Revisiting Garage Rock’s Roots – An Audio Tour

linkwrayGarage rock really hit it big time over the past 10 years or so, spawning an entire new generation of a simplistic approach to the true essence of rock. It’s raw and steady. Bands like The Hives, The Strokes, The White Stripes, The Dirtbombs and Weezer continue to enjoy commercial success that has never been realized by the founders – the original garage bands.

Believe it or not, garage rock started 40, some would argue 50 years ago. The scene developed somewhere around 1958 with songs like “Rumble” by Link Wray (pictured, and featured in Pulp Fiction), but really took hold during the hippie-happy 60’s.

The early garage bands became influenced by the British Invasion of bands like The Who and The Kinks, until a distinct genre evolved, even though “garage rock” wasn’t coined until many years later. The original garage era didn’t last long though – by the late 60’s it was all but gone. But there were some great songs and bands that will forever own the title as the founders of garage rock. Here are a few favorites:

The Creation, “Making Time” Often referred to as a “freakbeat” band, The Creation gained notoriety in the movie “Rushmore” for this song. It captures the fuzzy guitar and hollow sound of many garage rock songs that followed.

The Sparkles, “No Friend of Mine” You can really hear the influence of the trippy 60’s sound in this one, but it has attitude and the steady, dominating drum beat of great garage rock.

The Sonics, “Have Love Will Travel” This song has all the elements of proper garage rock but has a bluesy feel and throws in a horn. It’s enjoyed a revival by being covered by The Black Keys.

The Del Vetts, “Last Time Around” Chicago’s entry into the scene came through The Del Vetts. This song displays a familiar 60’s beat but still hits the garage note and features a nice, heavy bass.

Richard & The Young Lions, “Open Up Your Door” A tambourine ties this early garage song to the era in which it developed, and it also has a little surfer rock mixed in – but decidedly garage.

If you want to learn more about 60’s garage bands, there are two excellent resources in and

Top 10 Rock and Roll Hall of Fame Exhibits

On a recent trip to Cleveland to see The Black Keys, I had a chance to stop in at the Rock and Roll Hall of Fame. The trip was short (several hours could be spent there) but I did get to see some pretty amazing stuff. Below is my list of the best they have to offer. It probably doesn’t match yours – leave a comment and tell me, I’d love to hear some opinions. Unfortunately, photos are not allowed.

Without further ado …

slashhat210. Slash’s top hat: When Guns ‘N Roses burst on the scene in the mid 80’s the rock world was thrown for a loop. It wasn’t the hair-band style we were used to (even though Slash and Axl Rose both had some major hair) it was dirty, hard rock. And the image that stands out the most is Slash’s top hat. It may have been silly if not for his immense talent – instead it became an icon of a rock legend. It’s also surprisingly small. Must have been all that hair propping it up.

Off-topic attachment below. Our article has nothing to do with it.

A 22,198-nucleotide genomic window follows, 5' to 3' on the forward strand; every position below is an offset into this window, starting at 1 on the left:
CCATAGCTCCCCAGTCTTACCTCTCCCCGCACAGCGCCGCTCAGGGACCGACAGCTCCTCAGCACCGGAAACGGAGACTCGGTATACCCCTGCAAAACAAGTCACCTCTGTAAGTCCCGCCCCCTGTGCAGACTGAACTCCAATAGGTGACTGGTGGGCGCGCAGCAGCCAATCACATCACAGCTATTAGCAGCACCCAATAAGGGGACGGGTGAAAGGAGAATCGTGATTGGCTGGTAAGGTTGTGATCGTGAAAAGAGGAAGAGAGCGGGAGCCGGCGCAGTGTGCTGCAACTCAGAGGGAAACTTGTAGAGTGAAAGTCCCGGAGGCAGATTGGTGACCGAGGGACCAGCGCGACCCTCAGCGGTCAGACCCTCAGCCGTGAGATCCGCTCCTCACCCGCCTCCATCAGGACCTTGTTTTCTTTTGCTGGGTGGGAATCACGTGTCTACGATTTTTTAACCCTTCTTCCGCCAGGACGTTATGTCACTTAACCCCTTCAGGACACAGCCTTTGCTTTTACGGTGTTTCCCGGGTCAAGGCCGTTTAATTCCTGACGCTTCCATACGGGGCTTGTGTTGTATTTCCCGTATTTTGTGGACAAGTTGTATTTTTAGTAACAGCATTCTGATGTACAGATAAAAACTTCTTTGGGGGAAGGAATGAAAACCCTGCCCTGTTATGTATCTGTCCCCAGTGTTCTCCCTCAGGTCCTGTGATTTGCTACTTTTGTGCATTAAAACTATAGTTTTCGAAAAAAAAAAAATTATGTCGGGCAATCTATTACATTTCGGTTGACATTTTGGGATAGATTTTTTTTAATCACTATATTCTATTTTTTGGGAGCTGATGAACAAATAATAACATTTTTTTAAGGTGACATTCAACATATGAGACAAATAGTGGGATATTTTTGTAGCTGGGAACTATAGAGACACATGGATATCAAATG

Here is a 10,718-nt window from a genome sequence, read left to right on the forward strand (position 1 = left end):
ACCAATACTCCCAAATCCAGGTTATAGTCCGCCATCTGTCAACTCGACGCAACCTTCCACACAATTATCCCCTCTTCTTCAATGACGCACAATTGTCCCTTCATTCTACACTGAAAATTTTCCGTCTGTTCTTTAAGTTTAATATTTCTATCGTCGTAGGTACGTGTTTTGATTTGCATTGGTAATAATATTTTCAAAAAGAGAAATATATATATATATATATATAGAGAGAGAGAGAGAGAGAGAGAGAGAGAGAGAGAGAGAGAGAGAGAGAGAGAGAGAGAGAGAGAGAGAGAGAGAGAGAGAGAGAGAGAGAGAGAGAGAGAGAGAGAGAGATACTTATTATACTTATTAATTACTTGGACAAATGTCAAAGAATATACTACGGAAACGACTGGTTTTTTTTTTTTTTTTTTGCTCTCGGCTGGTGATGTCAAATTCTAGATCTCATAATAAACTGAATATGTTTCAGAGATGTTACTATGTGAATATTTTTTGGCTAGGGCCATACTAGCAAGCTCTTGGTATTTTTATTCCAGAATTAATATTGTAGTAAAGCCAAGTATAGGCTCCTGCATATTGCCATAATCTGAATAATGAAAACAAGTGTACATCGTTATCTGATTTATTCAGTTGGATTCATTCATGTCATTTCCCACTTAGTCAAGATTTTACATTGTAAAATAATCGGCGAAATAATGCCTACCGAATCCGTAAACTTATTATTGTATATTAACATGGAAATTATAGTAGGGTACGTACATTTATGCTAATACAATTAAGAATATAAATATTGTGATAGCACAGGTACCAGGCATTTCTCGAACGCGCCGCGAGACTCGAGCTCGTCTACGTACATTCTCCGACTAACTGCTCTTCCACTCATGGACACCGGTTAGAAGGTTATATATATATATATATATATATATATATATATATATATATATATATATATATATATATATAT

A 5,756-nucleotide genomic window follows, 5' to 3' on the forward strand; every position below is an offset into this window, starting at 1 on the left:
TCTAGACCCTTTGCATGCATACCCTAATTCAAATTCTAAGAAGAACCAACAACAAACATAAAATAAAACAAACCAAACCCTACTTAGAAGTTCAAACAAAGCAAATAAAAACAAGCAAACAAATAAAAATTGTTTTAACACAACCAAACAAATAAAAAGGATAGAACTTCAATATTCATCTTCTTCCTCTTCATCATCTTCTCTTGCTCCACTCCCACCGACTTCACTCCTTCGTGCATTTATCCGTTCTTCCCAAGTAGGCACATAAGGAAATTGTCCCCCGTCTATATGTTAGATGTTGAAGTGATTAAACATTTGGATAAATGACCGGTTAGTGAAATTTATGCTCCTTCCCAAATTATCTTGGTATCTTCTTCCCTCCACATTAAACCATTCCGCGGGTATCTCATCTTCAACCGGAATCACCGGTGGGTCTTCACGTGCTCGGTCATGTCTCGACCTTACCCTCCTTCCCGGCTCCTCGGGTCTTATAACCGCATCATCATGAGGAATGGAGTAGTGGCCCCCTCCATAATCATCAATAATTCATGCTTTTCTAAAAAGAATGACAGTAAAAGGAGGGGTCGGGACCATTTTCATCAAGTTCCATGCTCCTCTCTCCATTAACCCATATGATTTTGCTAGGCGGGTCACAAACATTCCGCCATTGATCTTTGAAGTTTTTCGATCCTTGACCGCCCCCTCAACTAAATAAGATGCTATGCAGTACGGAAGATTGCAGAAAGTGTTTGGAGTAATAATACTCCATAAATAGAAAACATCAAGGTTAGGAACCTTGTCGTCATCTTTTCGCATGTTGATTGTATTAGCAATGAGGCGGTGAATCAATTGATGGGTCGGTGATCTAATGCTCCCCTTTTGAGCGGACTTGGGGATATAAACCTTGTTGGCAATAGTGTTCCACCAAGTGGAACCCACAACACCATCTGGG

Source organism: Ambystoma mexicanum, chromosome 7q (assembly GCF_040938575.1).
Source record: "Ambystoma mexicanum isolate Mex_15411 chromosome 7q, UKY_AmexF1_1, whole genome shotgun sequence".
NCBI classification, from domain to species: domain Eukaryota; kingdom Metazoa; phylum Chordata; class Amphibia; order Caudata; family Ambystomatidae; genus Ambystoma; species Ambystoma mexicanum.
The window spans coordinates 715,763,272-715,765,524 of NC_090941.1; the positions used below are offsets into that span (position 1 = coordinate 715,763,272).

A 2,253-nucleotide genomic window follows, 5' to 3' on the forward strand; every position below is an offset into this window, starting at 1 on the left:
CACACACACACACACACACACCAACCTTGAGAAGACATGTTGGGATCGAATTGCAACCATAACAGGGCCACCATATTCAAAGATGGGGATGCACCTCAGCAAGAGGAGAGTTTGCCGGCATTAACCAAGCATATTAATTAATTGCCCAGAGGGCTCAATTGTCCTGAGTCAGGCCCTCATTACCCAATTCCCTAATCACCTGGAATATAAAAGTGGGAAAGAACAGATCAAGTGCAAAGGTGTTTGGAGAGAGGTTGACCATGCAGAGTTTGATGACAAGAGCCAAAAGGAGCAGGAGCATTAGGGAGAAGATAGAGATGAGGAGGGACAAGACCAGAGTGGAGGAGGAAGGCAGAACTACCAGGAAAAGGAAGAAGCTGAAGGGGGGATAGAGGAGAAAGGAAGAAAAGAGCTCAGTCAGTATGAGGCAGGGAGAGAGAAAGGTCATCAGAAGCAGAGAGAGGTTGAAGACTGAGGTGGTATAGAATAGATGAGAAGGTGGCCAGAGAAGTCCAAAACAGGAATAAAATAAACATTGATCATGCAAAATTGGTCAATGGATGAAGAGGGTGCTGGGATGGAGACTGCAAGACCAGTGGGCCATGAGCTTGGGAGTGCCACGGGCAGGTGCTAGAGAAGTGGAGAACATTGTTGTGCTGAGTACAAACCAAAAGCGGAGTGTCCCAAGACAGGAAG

rhodes19. Randy Rhoads’ polka-dot guitar: I’ll never forget the first time I saw Ozzy Osbourne’s “Crazy Train” video. It was also the first time I was introduced to Randy Rhoads and his polka-dot flying V guitar. The riffs Rhoads produced in that song started me down a path of guitar love I’ll never recover from. The exhibit is even more powerful knowing that Rhoads died an early, tragic death before the full scope of his talent could be realized.

8. Jimi Hendrix’s suede boots: Hendrix was not only a guitar god, but a fashion icon of the 60’s and 70’s. The green suede boots stand out as both a signature item and a humanizing element. Around the toes and bottom portions of the boots is dirt – turning the green into a brown/olive color. Seeing that reminds you of how real it all is, and brings you closer to a legend. I imagine Hendrix looking down at the fading brilliance of his boots and thinking it’s time to hang them up and find a new pair.

7. Jim Morrison valentine: “Mother be my Valentine,” reads a home-made card from The Doors’ Jim Morrison to his mother. Not only is it amazing to see a child incarnation of a legendary rocker, but the irony of the situation is overwhelming. Morrison regularly told tales of how miserable his childhood was and how little his parents meant to him – even claiming they were dead.

6. 1978 Rolling Stones set list: There was plenty of Stones paraphernalia, but the set list stands out the most. It’s hand-written and gives you a glimpse into a real rock and roll show. Reading the list, you can hear the songs in your head and follow the progression of one of rock’s greatest bands perfroming to a sold-out crowd. The finale was “Jumpin’ Jack Flash.”